5/21/201220 minutes, 11 seconds
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TV Fast Train: The future of TV

Maggi Philbin hosts this masterclass about the the shape of things to come. She is joined by Peter Barron, head of PR at Google, Nick Newman, digital strategist and consultant and former head of BBC Journalism Products within the Future Media department, Daniel Danker general manager of programmes on demand and Peter Cassidy, director at FremantleMedia UK Interactive. Predictions are problematic…but that didn't stop our expert panel of programme makers, technologists and digital strategists from peering into the future and speculating wildly about the shape of things to come. How will Technology influence TV in one, three and five years time? How will audiences be sharing, engaging with and reacting to TV content across news, sport and drama? How will broadcasters be measuring success, and what revenue streams will be funding TV in one, three and five years?
5/17/201234 minutes, 59 seconds
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TV Fast Train: Learn from the drama greats

Hazel Marshall hosts this masterclass about the skills needed to make it in drama. She is joined by Ruth Caleb, executive producer BBC, Jane Featherstone and Andrew Davies. What does it take to sustain a successful career in the TV industry? Hear from a panel of award winning and highly respected practitioners about how they have maintained their creativity and vision and continued to spot and create fantastic programmes that resonate with audiences year after year.
5/16/201226 minutes, 54 seconds
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Learn from the comedy greats

What does it take to sustain a successful career in the TV industry? Hear from a panel of award winning and highly respected practitioners about how they have maintained their creativity and vision and continued to spot and create fantastic programmes that resonate with audiences year after year.
5/16/201226 minutes, 45 seconds
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TV Fast Train: Never Mind the Panel Shows

Long live the comedy panel show….love them or loathe them audiences never tire of watching them. Mutating from the satirical edge of Have I Got News For You to the anarchy of Celebrity Juice this genre boasts a longevity hard to rival. This session unpicks the appeal of panel shows from the classic formats to the noisy new kids on the block. Our expert panellists, all comedy connoisseurs, reveal their secrets for cracking the format. The panel are Nick Martin, series producer HIGNFY, Dan Baldwin, MD Talkback and Marc Haynes, TV comedy writer. In the chair is Warren Prentice.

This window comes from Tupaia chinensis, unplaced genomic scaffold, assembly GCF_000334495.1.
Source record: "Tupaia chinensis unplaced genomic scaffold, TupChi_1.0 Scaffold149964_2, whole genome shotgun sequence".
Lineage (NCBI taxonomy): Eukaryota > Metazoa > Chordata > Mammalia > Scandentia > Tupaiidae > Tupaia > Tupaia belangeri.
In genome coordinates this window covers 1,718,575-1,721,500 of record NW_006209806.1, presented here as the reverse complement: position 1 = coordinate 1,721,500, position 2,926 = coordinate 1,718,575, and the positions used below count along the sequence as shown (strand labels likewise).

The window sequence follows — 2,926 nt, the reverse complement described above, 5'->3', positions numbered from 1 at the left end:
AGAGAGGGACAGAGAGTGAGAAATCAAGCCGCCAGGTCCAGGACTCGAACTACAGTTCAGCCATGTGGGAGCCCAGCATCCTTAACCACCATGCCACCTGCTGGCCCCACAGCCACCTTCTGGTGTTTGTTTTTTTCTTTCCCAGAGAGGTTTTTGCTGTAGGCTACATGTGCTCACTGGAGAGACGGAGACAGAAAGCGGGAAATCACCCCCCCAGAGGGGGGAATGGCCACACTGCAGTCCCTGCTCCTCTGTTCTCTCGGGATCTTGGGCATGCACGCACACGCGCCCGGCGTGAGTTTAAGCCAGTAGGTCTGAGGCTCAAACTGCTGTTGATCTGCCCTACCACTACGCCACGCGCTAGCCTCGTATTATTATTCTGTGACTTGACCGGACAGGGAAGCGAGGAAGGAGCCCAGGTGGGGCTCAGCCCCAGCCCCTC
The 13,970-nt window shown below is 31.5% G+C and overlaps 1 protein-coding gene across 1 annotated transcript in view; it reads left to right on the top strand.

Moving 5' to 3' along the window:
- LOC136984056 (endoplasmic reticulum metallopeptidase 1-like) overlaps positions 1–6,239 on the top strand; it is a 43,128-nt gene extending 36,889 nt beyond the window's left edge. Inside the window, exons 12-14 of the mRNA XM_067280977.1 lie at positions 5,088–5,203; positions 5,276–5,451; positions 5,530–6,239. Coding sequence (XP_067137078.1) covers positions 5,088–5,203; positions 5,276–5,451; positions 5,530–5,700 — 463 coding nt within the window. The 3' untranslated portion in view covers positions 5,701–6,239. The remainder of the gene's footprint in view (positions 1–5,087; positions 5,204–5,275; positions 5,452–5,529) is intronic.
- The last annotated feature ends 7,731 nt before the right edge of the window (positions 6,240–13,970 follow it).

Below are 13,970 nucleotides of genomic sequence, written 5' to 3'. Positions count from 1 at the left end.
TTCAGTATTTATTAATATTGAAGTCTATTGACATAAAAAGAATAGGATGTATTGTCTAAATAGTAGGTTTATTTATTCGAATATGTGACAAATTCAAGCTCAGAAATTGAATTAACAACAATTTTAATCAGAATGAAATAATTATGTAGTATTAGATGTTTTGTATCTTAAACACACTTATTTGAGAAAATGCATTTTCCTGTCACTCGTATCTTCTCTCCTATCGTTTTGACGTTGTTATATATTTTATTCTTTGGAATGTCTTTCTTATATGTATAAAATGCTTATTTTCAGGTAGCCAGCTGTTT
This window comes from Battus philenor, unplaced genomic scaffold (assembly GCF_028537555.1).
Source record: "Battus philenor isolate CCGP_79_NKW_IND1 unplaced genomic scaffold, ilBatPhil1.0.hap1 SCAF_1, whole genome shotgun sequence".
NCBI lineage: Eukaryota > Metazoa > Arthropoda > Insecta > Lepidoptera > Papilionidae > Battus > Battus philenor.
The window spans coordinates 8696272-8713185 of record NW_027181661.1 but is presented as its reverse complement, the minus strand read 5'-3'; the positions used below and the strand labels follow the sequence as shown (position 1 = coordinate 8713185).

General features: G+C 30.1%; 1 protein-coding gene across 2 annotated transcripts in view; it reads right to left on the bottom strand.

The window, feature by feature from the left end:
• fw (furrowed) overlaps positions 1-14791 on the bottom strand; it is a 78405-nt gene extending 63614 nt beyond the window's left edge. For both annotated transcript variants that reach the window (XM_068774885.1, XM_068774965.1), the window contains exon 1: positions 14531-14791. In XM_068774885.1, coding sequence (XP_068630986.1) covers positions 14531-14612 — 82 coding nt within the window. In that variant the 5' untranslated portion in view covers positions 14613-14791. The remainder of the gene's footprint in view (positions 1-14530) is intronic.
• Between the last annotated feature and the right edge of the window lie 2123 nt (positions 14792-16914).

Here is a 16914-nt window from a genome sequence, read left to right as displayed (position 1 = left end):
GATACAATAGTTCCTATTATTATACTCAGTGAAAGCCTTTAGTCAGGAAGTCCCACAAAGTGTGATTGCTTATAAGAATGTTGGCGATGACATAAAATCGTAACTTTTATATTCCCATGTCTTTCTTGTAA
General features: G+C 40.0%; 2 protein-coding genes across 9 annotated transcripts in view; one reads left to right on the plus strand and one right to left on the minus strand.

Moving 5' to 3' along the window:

5/16/201224 minutes, 10 seconds
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TV Fast Train: Meet the controllers

Daisy Goodwin hosts this masterclass about the coveted role of a controller. The controllers are Danny Cohen from BBC One, Zai Bennett from BBC Three and Liam Keelan from BBC Daytime.
5/16/201229 minutes, 42 seconds
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From factual to drama: crossing the void

This session looks at the storytelling and craft skills needed to work across both factual and drama. We hear from a panel of experts how they initially moved from factual to drama, what skills they needed and how their programmes benefit from a multiplicity of storytelling skills. The panel are Colin Barr, My Murder, Alex Holmes, House of Saddam, Jon East, That Summer Day and Hilary Salmon, Maxwell. In the chair is Hazel Marshall.
5/16/201227 minutes, 17 seconds
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Using social media to grow your brand

Join with leading experts from across the industry to look at how they use social media to great effect with regards to informing content, increasing reach, engaging and interacting with audiences, and building loyalty before, during and after broadcast. The panel are Barry Pilling, founding partner at social production company Telegraph Hill, Stephen Saul, social media producer, Talkback Thames, Dan Biddle, editorial lead, TV & iPlayer social media at BBC. In the chair is Sara Brailsford, director of content at Atomized Media.
5/16/201233 minutes, 59 seconds
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TV Fast Train: Women in TV

A discussion with those who commission, produce and present on tv about why women are not adequately represented on the screen and what can be done about it. The session will also offer practical tips on how to find and produce female talent. The panel consists of Alison Kirkham, commissioning editor, Features and Formats at BBC Knowledge, Ben Munro Davies, output editor, Channel 4 News, Claire Richmond, MD Find a TV and Siara Khan, presenter and business expert. In the chair is Lisa Campbell, editor Broadcast.
5/16/201233 minutes, 7 seconds
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Constructed reality

Constructed reality shows such as The Only Way is Essex and Made in Chelsea, have become incredibly popular in the last few years. So how do the programme makers influence and piece together real and fictional elements to create this often addictive TV and where is this genre headed? Joining Simon in the studio is Alan Hayling, Patrick Holland, Jonathan Stadlen and Tony Wood.
5/10/201225 minutes, 4 seconds
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Just a Minute